Septuagesima Sunday sets the coming penitential tone with its Introit Psalm 38 (O Lord, do not rebuke me in your wrath). It is described as a “Penitential prayer about bearing sins’ heavy burden” (Bußgebet um Erleidegung von der schweren Sündenlast) by Martin Petzoldt in Bach Commentary.4 The full English text of Psalm 38 (King James Version) is found on-line at:

Bach composed three cantatas for each of the three pre-Lent Sundays: Septuageisma (BWV 144, BWV 92, BWV 84), Sexagesima (BWV 18, BWV 181, BWV 126) and Quinquagesima (BWV 22/23, BWV 127, BWV 159). Bach used non-Passion omnes tempore chorale texts in his first two pre-Lent “Gesima Sunday” cantatas: Was Gott tut, das ist wohlgetan (BWV 144/3), Ich hab in Gottes Herz und Sinn (BWV 92), “Wer weiß, wie nahe mir mein Ende” (BWV 84/5), Durch Adams Fall ist ganz verderbt (BWV 18/5), Erhalt uns, bei deinem Wort" (BWV 126), and Herr Christ, der einig Gottes Sohn (BWV 22/5). In his cantatas for Quinquagesima Estomihi, Bach was able to use Passion chorales for Quinquagesima, in accordance with the hymn schedules of Leipzig and Dresden (Stiller, Ibid.: 238f). The cantatas are: Jesus nahm zu sich die Zwölfe (BWV 22,) Du wahrer Gott und Davids Sohn(BWV 23), Herr Jesu Christ, wahr’r Mensch und Gott (BWV 127), and Sehet, wir gehen hinauf gen Jerusalem (BWV 129). The chorales used in these cantatas are Herzlich tut much verlangen; Christe, du Lamm Gottes; Herr Jesu Christ, wahr’ Mensch und Gott; Jesu, deine Passion; and Jesu, Kreutz, Leiden und Pein.

Epiphany-Gesima Transition Time

In traditional Christian practice Epiphany is the period from the fixed date festival of the Feast Day of Epiphany or the Adoration of the Magi, on January 6, to Ash Wednesday or the beginning of the 40-day Lenten period, reflecting the 40 days of Jesus fasting in the wilderness. The actual Epiphany “season” is a special, mixed, in-between, overlapping, Transitional Time from the joy of Christmastide to the austerity of Lent. In fact and practice, Epiphany is not a church season but a time, based in part on its treatment in Lutheran hymn books and Bach-era chorale settings, beginning with Jesus hymns and ending with Passiontide hymns.

Epiphany encompasses the Sundays following the fixed Feast of Epiphany, varying from three to six Sundays (depending on the occurrence of Easter Sunday one week (Holy Week) after the spring equinox). Epiphany is followed by the three preparatory, pre-Lenten, so-called “Gesima” (Lord’s Day) Sundays: Septuagesima, Sexagesima, and Quinquagesima Estomihi or the Fiftieth Day before Easter in preparation of Jesus crucifixion and death on Good Friday and resurrection on Easter Sunday following the Lenten penitential time of six fixed Sundays involving Quadragesima or 40 days. Thus, Septugesima (70 Days) and Sexagesima (60 Days) are misnomers or numerical generalities, enumerating the days of required fasting before Christ’s resurrection. The initial total 70 days of fasting recalls the 70 years Israel spent in captivity in Babylon.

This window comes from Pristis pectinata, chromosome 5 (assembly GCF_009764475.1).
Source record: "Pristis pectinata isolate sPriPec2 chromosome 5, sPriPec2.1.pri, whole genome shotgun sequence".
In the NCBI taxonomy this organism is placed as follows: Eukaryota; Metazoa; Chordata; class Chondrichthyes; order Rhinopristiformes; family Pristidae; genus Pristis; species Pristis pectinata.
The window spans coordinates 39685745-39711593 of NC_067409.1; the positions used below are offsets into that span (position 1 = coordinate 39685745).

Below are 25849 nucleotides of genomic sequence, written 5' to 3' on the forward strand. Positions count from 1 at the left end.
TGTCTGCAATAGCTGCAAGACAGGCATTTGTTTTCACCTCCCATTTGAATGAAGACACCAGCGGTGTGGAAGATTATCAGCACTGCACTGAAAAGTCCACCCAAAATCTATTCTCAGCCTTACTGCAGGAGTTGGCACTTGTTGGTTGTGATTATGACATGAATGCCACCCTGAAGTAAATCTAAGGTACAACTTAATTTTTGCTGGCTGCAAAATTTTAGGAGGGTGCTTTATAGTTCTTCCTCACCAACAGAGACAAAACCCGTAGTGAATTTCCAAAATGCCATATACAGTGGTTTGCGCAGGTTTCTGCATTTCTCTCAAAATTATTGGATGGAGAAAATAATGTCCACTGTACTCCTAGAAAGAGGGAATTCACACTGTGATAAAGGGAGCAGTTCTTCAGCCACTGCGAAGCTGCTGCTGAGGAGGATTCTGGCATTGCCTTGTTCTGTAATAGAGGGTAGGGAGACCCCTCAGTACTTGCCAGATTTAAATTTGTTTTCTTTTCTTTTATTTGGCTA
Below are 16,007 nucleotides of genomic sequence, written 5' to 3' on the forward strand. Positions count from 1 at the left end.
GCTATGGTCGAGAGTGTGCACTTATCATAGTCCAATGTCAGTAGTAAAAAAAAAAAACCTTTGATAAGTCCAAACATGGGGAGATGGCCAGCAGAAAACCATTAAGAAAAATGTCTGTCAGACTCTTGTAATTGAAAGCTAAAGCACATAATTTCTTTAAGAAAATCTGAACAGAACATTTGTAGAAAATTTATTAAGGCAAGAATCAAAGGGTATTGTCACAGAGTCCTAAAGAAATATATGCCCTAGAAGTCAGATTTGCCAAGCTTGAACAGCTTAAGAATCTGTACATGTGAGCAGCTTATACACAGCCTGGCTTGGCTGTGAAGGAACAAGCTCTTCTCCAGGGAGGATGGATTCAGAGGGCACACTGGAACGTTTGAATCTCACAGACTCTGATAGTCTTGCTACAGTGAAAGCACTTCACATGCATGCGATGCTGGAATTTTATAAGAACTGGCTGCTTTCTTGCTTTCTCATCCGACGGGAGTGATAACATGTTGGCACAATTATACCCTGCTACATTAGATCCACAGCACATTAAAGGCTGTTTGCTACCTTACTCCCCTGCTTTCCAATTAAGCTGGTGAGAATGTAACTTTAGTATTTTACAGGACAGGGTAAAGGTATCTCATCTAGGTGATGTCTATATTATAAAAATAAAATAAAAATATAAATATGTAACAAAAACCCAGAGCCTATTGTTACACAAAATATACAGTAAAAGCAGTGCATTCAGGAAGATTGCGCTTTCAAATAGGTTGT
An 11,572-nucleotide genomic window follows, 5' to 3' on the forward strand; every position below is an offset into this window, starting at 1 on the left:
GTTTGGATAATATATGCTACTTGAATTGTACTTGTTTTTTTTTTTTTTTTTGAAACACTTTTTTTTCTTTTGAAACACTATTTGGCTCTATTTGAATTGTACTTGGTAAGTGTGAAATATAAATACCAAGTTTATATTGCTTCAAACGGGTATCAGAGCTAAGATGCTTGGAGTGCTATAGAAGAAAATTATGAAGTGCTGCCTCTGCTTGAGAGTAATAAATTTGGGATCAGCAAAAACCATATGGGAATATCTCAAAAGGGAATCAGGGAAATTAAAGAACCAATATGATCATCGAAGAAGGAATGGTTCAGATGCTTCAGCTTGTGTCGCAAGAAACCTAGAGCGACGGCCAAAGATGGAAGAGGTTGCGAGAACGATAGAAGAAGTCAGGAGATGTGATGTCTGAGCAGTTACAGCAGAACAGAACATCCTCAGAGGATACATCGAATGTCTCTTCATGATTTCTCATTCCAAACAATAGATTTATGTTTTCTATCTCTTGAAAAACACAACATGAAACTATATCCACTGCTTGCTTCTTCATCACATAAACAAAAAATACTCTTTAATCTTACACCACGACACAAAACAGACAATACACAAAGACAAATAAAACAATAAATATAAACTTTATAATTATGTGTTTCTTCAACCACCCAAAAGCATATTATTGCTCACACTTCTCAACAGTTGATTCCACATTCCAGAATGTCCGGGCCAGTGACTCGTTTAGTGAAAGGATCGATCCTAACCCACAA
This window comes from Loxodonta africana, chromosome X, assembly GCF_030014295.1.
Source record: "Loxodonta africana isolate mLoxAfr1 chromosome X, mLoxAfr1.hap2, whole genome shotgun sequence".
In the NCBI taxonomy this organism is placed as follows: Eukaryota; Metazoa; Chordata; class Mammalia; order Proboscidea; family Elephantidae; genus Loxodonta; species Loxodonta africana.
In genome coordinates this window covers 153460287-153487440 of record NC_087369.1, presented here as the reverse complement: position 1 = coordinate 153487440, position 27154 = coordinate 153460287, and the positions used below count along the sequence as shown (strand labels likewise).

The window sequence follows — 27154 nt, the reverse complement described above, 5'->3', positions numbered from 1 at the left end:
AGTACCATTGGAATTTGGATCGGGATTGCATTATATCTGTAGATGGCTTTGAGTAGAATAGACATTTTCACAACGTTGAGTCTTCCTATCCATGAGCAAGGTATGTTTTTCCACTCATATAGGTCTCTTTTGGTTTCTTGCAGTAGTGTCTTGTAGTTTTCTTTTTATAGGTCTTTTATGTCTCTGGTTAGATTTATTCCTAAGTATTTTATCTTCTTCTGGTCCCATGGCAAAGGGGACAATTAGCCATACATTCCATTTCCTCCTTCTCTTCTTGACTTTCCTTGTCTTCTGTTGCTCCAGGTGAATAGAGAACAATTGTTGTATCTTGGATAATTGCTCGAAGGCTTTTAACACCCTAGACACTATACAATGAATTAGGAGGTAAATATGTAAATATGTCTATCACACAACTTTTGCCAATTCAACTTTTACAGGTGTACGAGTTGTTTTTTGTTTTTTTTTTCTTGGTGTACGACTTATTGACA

The three Gesima Sundays were established by Pope Gregory (590-604 AD) to precede the 40 Lenten days. Septuagesima Sunday, the first of the Gesima Sundays or the Third Sunday before Lent, established the pre-Lenten penitential period, observing the cessation of the Christmastide Alleluia and Gloria, with the use of Purple service paraments and vestments of Lent. Actual fasting practices have varied over the years.

Today, the so-called Epiphany Season is recognized and observed in the Lutheran Church as a period of Standard Sundays or Green Sundays (the color of the paraments and vestments). This means that Epiphany time is an “omnes tempore” (all times) period, like the last half of the calendar and church year, called the Trinity Season or the Twenty-some Sundays After Pentecost. These Standard Sundays emphasize the timeless teachings of Jesus Christ, rather than the milestone events in his life. The established, fixed “de tempore” or timely seasons of Christmas and Easter-Pentecost, are preceded by fixed observance periods of reflection and temperance, called Advent and Lent. The “de tempore” seasons of Christmas and Pentecost end, respectively, with the Feasts of Epiphany and Trinity Sunday.5


Cantata 84’s pervasive theme of contentment, also found in the contemporary secular home Cantata 204, Ich bin in mir vergnügt (I am content in myself) presents a striking, seeming anomaly or contradiction in Bach’s historical-biographical situation of 1727. John Eliot Gardiner point out that “the homily of this cantata’s (BWV 84) text (seems) hard to swallow,” given “his recurrent dissatisfaction with the offices in which he found himself, the insufficient respect accorded to him that came to the surface in pay dispute and other perceived slights to his authority.”6

Gardiner finds that Bach’s “not often” intervention to change the original text, Ich bin vergnügt mit meinem Stande to . . . mGlücke (I am content with . . .) “one’s ‘office’ to one’s “lot in life’ changes “the whole polemical thrust” to the “good fortune the Lord confers on me.” Gardiner explains: “Even with this shift of emphasis, to look for an unequivocal portrayal of equanimity in the long opening E minor aria for soprano solo, oboe and strings would underestimate the ambivalence and complexity of music – especially Bach’s music – as a medium capable of giving mixed nuances of mood.”